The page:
In this Guest Blog, Joe Martin, a member of Revolving Doors’ National Service User Forum, talks about why service user involvement is so important, and what is needed to get it right. Joe contributed to the recent update of Clinks’ Guide to Service User Involvement, along with other Revolving Doors Agency staff and Forum members.
Working on the latest version of the Clinks guide to service user involvement was a very productive experience. It was a reminder of how much focus, work and commitment is required to get service user involvement right, and it served as a moment to pause and think how far we (service users and service providers) have come along the journey of coproducing solutions to some of the pressing problems in service delivery that face us all.
The guide is detailed, and has a step by step approach, which means that people accessing it as a resource can use as much or as little as they like, and go at their own pace through its steps.
Developing good service user involvement within a project requires thought, planning, implementation, evaluation, integration of learning and shifts in power and ownership; not an easy task when nobody is clear where we are going and what it might achieve! That’s why the guide is packed with tools and resources. I think it will reassure those starting out - and much as some people in the field think service user involvement is going on everywhere, my experience has been that for some organisations it remains a new and quite nervy experience, and is a bit of a risk. So it’s good to have a guide to refer to and use as inspiration, to know that there are other organisations that are doing it successfully and are ready to share their successes and how they have overcome the challenges.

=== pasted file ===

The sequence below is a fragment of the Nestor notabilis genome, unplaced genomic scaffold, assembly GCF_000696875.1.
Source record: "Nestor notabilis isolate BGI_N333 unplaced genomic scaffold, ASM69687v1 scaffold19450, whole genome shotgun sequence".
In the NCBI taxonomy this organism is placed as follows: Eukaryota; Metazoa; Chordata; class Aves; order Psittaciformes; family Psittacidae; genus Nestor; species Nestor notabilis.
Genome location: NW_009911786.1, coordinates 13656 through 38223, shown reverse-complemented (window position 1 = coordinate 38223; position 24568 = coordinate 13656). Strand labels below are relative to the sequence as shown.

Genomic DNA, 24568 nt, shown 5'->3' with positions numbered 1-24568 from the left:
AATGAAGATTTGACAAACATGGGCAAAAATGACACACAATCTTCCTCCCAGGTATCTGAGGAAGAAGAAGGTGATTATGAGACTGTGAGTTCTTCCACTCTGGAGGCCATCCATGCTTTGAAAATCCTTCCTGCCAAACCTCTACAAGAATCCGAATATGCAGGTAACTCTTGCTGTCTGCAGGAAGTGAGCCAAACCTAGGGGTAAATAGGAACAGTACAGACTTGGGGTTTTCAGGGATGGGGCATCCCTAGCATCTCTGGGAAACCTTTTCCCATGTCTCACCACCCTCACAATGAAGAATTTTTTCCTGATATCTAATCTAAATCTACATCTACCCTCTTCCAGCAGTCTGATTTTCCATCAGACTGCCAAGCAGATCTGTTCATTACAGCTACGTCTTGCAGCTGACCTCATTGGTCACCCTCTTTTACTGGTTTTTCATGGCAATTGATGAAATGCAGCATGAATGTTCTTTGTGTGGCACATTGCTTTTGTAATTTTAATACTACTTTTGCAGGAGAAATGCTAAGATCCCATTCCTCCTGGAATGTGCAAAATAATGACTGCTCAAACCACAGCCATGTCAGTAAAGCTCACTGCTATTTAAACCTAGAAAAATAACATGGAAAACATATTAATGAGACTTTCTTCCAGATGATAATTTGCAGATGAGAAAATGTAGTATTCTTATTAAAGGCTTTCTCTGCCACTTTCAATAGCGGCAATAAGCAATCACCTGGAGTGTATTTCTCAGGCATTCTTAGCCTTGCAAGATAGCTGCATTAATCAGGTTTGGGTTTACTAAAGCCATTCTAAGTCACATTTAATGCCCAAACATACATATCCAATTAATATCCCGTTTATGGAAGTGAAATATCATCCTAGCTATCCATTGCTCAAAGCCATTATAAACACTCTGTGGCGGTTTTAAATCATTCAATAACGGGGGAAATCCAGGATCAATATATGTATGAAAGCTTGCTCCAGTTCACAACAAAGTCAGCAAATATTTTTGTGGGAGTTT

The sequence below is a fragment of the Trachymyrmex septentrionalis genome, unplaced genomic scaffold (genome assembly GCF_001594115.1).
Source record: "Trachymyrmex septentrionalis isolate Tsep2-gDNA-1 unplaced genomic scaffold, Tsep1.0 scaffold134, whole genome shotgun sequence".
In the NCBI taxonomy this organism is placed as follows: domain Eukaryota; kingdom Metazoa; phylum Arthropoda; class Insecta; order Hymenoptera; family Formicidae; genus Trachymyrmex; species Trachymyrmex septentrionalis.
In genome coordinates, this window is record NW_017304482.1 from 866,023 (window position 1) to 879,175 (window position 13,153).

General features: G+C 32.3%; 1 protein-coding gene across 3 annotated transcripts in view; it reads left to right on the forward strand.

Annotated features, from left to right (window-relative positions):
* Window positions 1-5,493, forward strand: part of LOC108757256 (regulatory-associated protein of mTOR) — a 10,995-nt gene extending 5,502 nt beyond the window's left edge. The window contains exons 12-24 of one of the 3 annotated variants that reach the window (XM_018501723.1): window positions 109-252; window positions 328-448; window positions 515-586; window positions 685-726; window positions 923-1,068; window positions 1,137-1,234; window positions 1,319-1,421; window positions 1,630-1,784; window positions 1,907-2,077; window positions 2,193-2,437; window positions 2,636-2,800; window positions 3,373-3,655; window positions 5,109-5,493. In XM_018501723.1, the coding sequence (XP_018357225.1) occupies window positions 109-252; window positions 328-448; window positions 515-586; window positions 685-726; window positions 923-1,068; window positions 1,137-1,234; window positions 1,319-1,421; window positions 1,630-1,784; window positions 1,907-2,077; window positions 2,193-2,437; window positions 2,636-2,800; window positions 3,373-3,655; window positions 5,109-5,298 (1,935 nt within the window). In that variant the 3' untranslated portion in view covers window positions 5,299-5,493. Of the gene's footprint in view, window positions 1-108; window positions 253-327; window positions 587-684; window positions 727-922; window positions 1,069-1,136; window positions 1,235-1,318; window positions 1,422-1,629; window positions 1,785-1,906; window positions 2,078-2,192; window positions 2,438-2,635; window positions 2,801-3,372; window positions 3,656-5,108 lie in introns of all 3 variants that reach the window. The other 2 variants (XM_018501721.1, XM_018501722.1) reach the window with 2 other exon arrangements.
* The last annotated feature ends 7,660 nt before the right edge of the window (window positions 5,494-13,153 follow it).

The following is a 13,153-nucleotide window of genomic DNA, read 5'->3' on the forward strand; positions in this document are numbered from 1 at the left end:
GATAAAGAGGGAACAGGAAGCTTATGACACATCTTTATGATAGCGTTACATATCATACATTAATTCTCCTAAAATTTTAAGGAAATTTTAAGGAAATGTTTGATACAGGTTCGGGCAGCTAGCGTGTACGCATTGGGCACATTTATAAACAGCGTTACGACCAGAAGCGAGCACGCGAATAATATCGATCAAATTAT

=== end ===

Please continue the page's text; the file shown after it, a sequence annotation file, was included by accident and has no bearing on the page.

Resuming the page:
It was great to be part of the team and to be part of driving the message that service user involvement is not only a good thing but vital! Being part of editing the Clinks guide has been interesting for me, and I will be even more pleased to see it being taken up and implemented in practice.
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.@hibiscuscharity have launched a report - funded by Clinks - which explores the complex issues faced by Black, minoritised and migrant women in contact with the CJS and the resulting impacts on their mental health.
Read the report here: https://hibiscusinitiatives.org.uk/media/2023/06/rmc-mental-health-report-document.pdf